In spite of the official “Christianizing” of Latvia and the other Baltic states, pagan beliefs were neither eliminated, nor outside the major cities even driven very far underground. The language of Christianity was Latin, and later with the rise of Luther German, and they were also, as in many nations, the language of the oppressor. Latvians, in response, perpetuated their folk customs and pagan beliefs through songs and celebrations in their native language. Early in the twentieth century, the pagan oral tradition of Latvia was collected and published in six volumes (the “Laviju Dainas”), followed by the collection of sacred Latvian folk songs in the 1920s (the “Dievturi”). These works offer invaluable documentation of the survival of pagan beliefs and folkways down to the present time. Lithuanian paganism was again officially recognized in 1967, and since 1988 a shrine-site at Romuva has again become a place of pilgrimage and celebration for modern Baltic pagans. Similarly, after a long period of repression under the Soviet Union (including a total ban on Midsummer festivities), modern Latvian paganism is experiencing a rebirth under the name “Dievturi,” after the sky god, and has become a national movement, “Dievturiba.” Again, in Latvia, the Midsummer’s Eve festivities, or “Jani,” are back on a large scale!

Indeed, the reality of Latvian paganism and its survival into the twentieth century very closely matches Gerald Gardner’s description of Wica (as he spelled it) in the British Isles:

“Although its adherents might be of any class of society, they were mostly drawn from the peasant population of outlying districts. These people lived close to the earth, and their livelihood depended on the fertility of animals and crops. Hence they continued to do what they had been doing from time immemorial — namely, to follow a religion of nature and the fertility thereof, and to hold regular festivals at which the concept of cosmic fertility was worshipped, and the attempt was made to induce it by ritual to manifest upon the earth.”

Now, we understand that, in Latvia, as across the nominally Christian nations of Europe, St. John’s Eve is commonly and officially associated with John the Baptist. But the association of the Baptist with the “John” (or Janis) of midsummer is one area where the clever syncretism of the Christian church is thinly veiled. St. John himself has often been clearly associated with the pagan Oak King, all across Europe, and in fact, many existent statues show him with little horns! (Pan the Baptist!) This persistent association of the Baptist with nature and the rustic shrines offered up to him through the ages offer substantial clues to the more ancient reasons for his attachment to a powerful pagan holy day.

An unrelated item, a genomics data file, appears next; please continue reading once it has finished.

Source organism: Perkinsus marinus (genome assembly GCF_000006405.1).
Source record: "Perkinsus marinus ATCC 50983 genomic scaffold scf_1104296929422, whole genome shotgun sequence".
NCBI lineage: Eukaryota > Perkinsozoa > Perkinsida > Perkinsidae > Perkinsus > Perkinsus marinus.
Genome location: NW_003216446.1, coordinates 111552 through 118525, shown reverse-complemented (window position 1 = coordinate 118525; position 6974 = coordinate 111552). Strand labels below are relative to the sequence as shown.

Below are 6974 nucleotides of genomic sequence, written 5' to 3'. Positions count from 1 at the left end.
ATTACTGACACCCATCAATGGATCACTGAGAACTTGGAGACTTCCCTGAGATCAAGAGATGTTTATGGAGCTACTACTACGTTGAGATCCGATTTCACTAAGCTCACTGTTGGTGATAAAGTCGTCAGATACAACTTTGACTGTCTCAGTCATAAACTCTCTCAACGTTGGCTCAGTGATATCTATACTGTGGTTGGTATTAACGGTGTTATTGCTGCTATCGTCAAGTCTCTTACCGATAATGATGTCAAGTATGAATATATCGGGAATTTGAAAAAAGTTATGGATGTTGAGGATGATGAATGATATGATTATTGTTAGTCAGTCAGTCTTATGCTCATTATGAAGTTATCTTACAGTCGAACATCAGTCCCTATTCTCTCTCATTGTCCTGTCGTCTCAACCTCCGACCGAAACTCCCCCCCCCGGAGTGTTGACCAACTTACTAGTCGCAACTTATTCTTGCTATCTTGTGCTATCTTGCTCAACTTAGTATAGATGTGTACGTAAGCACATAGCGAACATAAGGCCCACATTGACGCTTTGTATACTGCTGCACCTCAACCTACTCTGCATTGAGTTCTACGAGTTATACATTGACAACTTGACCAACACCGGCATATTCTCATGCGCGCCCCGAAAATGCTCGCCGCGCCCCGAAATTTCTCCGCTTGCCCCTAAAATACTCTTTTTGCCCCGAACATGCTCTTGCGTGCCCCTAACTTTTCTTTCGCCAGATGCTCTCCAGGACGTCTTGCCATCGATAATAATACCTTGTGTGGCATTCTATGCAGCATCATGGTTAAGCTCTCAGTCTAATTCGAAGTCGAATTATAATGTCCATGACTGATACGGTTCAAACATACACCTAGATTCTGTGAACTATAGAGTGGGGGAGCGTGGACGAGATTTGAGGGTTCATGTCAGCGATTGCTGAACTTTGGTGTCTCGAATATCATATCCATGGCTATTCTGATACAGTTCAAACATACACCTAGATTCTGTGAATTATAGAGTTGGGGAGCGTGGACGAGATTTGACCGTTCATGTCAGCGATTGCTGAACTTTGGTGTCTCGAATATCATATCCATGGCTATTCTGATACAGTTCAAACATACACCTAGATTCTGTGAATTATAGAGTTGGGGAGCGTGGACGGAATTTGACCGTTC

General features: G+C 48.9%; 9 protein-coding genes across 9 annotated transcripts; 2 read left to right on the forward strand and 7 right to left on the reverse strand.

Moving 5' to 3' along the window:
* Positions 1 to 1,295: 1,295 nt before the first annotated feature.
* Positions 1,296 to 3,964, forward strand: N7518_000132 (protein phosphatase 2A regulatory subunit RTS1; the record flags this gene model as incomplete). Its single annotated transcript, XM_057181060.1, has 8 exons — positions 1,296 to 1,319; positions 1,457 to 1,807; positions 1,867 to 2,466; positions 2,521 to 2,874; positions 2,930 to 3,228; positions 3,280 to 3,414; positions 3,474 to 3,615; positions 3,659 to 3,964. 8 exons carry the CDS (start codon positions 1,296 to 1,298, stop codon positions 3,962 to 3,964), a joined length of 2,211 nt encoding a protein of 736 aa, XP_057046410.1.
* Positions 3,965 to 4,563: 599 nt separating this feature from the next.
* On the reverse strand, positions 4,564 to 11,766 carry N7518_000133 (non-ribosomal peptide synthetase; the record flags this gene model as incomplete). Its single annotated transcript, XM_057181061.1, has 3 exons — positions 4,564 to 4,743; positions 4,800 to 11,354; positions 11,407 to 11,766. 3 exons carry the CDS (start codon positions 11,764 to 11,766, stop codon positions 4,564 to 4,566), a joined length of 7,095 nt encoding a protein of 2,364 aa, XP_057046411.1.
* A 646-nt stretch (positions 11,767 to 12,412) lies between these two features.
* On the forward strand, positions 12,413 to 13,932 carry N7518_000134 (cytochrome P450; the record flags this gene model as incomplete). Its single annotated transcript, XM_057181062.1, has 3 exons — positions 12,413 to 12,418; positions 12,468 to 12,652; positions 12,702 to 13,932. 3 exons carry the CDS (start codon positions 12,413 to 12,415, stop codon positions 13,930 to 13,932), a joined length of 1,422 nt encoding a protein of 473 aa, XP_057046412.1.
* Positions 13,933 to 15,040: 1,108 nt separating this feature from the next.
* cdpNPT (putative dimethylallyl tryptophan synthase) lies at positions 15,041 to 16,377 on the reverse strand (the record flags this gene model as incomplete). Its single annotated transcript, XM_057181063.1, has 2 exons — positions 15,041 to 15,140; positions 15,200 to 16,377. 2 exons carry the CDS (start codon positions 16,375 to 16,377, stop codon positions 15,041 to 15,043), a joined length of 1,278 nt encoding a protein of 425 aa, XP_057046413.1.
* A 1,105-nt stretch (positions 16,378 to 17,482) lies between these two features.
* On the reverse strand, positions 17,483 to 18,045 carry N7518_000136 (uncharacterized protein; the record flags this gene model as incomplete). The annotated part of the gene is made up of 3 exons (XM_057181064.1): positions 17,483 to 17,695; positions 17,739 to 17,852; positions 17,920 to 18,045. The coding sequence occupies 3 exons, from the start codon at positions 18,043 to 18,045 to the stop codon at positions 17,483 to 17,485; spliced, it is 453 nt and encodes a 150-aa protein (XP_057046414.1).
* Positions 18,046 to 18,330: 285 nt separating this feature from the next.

In the Latvian midsummer festival, for example, the arrival of Janis is heralded by much music-making, and he is pictured as tall and handsome, with a wreath of oak leaves on his head. The use of oak, birch and other leaves, branches and flowers is very important to this celebration, as Latvian men, women and children bedeck themselves and their homes with wreaths and garlands to celebrate the arrival of this beloved deity of fertility and plenty. The villagers gather to sing songs to and about Janis — and there are many of them, all ending with the same word, “ligo,” meaning good cheer or to make merry. As the bonfires are lit, the more amorous couples in the village tend to slip off into the night at times in search of a magickal (and possibly mythical) pure white flower that blooms on this night — and even if the flower isn’t found, the search is reportedly sure to be enjoyable! As the song goes,

“Here comes Janis on Janis’ eve, with his steed all adorned;

“Run little sister and open the gates, so Janis can ride into our yard!”

With bonfires on hilltops throughout the land, the celebration of St. John’s Eve, or Jani (John’s Days), on Midsummer’s Eve goes on throughout the night across Latvia, and wherever the sons and daughters of Latvia congregate. And wherever you are on this holy night of celebration, love and thanksgiving, please give a good thought to the Latvians and their Baltic neighbors, for their bravery and tenacity in keeping the spirit, joy and sense of oneness with the natural world of pagan religion alive and intact, and join them in communion with the glory of our beautiful universe!

References

Books

  • Gerald Gardner: Witch, by J.L. Bracelin
  • A History of Pagan Europe by Prudence Jones and Nigel Pennick

Web sites